I was diagnosed with dyslexia and dyspraxia at the age of 21 and then depression and anxiety at 24. But something still felt off.
In autumn 2019 and at the age of 25, I moved house and changed jobs in the same weekend. Such a huge change in my circumstances triggered my anxiety and depression, both of which became really severe.
I had to reduce my working hours to part-time and couldn’t cope with the stress at all. I felt constantly fatigued and worn out.
My job at the time was as a support worker for people with learning disabilities, many of whom are also autistic. While getting to know them, a lightbulb flashed in my brain. Although I was able to live much more independently than the people I supported, I noticed that I shared a certain way of thinking and feeling.
For example, I heard a scream one day during a shift and when I rushed upstairs, I discovered a man having a meltdown about making his bed. Instantly, I understood his distress. I find making beds difficult and once in frustration, threw my duvet with such force that I managed to smash a lightbulb above my bed, leaving the filament bare.
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I decided to see my GP about the possibility that I might also be autistic and was referred to a psychiatrist who confirmed my suspicions. Rather than being upset about it, my diagnosis felt like a relief. The psychiatrist said I was a complex case, as I had ADHD as well – while ADHD results in seeking change and excitement, autism results in craving familiarity and stability.
Looking back on my life, I can now see clear signs of autism.
I had been withdrawn from playschool as I refused to play with other children. As a teenager, I was on the fringes of social groups. In early adulthood, I struggled hugely in dating, as I didn’t know how to read people or understand the norms.
I always felt strange, and out of place.
Late last year, just before my autism diagnosis, I felt so overwhelmed by everything that I quit my job. By then, I was extremely depressed and spent most of my time in my tiny, rented room. I had moved to London for the excitement, but the crowds and the pace of life felt too much.
I was experiencing sensory overload, which is common for autistic people. When my landlord announced they were selling their property, I knew it was time to leave the city.
I headed north to live with a friend in Yorkshire, and had been living in Doncaster for one week when the panic about coronavirus began.
My anxiety and depression continued to spiral and I found myself crying my eyes out to a compassionate mental health nurse at A&E, after experiencing active suicidal thoughts for the first time.
The nurse increased my antidepressants and I slowly began to feel less despair, but then my friend decided to leave our flat and isolate with her partner, once lockdown began.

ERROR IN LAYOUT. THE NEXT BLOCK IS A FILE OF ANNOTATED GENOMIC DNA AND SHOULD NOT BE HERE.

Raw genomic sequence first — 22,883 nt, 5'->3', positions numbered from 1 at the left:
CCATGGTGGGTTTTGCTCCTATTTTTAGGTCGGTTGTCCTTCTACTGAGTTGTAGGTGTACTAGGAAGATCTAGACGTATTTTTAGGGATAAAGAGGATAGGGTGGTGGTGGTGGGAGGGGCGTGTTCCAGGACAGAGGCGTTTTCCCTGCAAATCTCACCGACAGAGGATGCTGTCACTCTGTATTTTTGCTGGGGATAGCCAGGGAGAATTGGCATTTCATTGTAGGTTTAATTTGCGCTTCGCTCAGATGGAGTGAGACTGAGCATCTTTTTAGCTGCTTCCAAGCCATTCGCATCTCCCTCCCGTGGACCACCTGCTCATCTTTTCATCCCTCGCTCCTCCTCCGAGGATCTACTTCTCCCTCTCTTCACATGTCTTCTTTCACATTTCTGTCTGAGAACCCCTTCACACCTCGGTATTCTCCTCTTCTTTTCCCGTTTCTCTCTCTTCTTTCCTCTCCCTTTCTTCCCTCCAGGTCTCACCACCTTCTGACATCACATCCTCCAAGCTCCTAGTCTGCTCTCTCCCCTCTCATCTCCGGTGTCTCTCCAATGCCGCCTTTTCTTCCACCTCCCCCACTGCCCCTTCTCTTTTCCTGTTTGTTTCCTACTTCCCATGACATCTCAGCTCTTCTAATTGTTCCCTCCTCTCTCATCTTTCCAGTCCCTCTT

It meant that I would be living alone for the first time in my life. It might have been a daunting prospect for some, but not for me – I had long dreamed of this.
Most of my previous house shares had been exhausting – I don’t like the small talk, drama and the noise of having roommates. But I did wonder if I’d be able to cope by myself, when I had been so unwell just a few weeks earlier.
I needn’t have worried. Living alone now, I felt a deep-rooted contentment. I really love the solitude.
As a long-time insomniac, I have started sleeping better. I’m cooking more. My creative energy for writing is returning. When it comes to communication, I’ve always preferred texting or emailing and can go longer than a lot of people without face-to-face contact.
Many of my neurotypical friends are struggling a lot as they need more social connection and communication, while I am enjoying lockdown, in some ways.
I do miss catch-ups with friends and the ability to roam and people-watch in a café. I yearn to get out into the Yorkshire peaks and the dales.
Not all autistic people feel as I do, but this slower-paced, calmer world in which we don’t have the same pressure to be social is a welcome shift for many.
Yet others are really struggling with routines being disrupted and going through such huge change. Those in supported living, like where I used to work, also need high levels of support from key workers.
Personally, however, this time in lockdown feels like one of the happiest periods of my life.
I have some anxiety about life after lockdown. I will have to readjust to a busier way of life, and I’ll be renting my own flat. However, I am finally beginning to heal and stabilise from years of terrible mental health and that’s all that matters to me right now.
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